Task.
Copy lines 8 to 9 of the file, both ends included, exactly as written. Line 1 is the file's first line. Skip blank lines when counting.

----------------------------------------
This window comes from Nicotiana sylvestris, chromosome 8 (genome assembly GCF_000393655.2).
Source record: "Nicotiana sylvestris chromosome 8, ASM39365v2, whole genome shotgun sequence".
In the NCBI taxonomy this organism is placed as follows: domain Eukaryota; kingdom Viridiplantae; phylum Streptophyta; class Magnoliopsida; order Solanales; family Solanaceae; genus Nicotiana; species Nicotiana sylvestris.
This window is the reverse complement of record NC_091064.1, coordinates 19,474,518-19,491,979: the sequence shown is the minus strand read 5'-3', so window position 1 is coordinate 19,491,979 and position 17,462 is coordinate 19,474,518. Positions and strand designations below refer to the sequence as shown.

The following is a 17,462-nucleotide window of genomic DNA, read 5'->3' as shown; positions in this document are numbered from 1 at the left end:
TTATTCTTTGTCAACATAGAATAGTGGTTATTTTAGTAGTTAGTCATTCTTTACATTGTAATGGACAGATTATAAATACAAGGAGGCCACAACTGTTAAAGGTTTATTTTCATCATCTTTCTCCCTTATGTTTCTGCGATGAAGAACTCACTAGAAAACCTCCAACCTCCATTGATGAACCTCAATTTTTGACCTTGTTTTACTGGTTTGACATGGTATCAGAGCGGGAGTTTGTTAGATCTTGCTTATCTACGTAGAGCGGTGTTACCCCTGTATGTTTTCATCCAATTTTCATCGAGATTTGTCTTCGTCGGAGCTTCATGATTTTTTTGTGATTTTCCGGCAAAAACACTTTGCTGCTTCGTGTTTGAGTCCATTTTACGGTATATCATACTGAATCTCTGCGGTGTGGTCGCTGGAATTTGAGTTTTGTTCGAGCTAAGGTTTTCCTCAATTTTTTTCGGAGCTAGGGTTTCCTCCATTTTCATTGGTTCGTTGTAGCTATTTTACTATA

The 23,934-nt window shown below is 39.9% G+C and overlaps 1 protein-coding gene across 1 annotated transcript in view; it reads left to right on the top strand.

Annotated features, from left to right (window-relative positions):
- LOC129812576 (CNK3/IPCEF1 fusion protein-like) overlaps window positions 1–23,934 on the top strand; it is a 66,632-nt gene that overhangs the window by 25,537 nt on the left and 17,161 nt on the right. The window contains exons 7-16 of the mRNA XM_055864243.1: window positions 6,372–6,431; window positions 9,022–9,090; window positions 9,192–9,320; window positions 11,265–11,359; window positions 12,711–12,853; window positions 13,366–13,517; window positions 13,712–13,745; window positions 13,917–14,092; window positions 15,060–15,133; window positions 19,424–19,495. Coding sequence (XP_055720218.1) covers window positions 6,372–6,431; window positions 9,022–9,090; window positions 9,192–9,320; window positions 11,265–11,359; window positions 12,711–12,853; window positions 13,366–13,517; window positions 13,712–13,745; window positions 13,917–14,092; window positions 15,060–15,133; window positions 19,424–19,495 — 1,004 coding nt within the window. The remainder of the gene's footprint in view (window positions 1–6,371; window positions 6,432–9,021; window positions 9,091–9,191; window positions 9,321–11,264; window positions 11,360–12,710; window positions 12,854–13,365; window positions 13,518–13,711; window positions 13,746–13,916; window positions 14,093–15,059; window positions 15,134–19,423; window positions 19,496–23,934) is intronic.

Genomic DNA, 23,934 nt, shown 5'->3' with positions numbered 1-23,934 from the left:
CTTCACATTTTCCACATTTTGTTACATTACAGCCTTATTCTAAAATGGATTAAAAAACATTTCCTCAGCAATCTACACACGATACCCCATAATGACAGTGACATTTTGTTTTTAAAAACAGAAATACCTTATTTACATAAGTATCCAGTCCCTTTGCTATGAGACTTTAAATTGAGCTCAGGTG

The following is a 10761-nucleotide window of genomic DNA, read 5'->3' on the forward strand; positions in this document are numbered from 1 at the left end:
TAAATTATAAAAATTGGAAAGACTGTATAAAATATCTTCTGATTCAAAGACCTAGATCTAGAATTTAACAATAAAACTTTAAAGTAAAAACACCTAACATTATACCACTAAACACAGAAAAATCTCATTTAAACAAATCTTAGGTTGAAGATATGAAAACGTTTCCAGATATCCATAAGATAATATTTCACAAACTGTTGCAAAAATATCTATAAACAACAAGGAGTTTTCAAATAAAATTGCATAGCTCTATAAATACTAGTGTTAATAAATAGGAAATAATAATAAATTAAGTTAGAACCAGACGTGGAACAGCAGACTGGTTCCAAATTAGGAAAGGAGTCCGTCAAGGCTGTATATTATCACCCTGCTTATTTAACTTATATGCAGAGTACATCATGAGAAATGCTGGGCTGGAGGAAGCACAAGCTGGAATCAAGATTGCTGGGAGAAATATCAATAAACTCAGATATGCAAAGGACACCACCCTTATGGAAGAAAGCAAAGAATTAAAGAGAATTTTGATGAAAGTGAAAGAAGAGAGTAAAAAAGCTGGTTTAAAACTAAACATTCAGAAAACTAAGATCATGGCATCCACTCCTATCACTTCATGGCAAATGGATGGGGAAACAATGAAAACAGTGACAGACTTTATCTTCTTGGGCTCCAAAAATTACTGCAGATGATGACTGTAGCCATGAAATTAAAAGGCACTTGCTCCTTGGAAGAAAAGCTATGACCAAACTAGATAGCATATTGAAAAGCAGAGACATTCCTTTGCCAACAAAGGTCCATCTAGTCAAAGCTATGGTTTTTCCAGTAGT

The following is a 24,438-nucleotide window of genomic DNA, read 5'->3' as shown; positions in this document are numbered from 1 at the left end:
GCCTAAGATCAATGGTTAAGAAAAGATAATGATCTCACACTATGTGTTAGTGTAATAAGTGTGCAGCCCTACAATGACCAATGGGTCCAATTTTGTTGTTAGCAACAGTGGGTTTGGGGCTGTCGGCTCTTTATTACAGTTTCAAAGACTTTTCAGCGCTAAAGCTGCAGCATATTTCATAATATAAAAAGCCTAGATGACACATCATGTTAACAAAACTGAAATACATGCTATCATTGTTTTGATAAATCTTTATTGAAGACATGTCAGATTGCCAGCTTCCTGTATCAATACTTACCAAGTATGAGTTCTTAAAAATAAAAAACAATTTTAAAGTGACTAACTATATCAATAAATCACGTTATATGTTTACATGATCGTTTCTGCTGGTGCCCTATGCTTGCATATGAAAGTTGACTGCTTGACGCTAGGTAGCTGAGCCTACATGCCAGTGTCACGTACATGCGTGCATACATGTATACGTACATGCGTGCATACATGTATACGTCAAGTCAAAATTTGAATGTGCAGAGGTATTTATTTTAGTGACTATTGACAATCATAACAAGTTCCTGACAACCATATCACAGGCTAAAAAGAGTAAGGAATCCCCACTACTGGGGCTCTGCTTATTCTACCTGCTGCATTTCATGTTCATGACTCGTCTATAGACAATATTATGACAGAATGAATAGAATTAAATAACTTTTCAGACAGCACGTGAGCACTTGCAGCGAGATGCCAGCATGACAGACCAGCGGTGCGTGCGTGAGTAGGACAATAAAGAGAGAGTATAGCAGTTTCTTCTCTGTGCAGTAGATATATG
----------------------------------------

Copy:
Annotated features, from left to right (window-relative positions):
- LOC129812576 (CNK3/IPCEF1 fusion protein-like) overlaps window positions 1–23,934 on the top strand; it is a 66,632-nt gene that overhangs the window by 25,537 nt on the left and 17,161 nt on the right. The window contains exons 7-16 of the mRNA XM_055864243.1: window positions 6,372–6,431; window positions 9,022–9,090; window positions 9,192–9,320; window positions 11,265–11,359; window positions 12,711–12,853; window positions 13,366–13,517; window positions 13,712–13,745; window positions 13,917–14,092; window positions 15,060–15,133; window positions 19,424–19,495. Coding sequence (XP_055720218.1) covers window positions 6,372–6,431; window positions 9,022–9,090; window positions 9,192–9,320; window positions 11,265–11,359; window positions 12,711–12,853; window positions 13,366–13,517; window positions 13,712–13,745; window positions 13,917–14,092; window positions 15,060–15,133; window positions 19,424–19,495 — 1,004 coding nt within the window. The remainder of the gene's footprint in view (window positions 1–6,371; window positions 6,432–9,021; window positions 9,091–9,191; window positions 9,321–11,264; window positions 11,360–12,710; window positions 12,854–13,365; window positions 13,518–13,711; window positions 13,746–13,916; window positions 14,093–15,059; window positions 15,134–19,423; window positions 19,496–23,934) is intronic.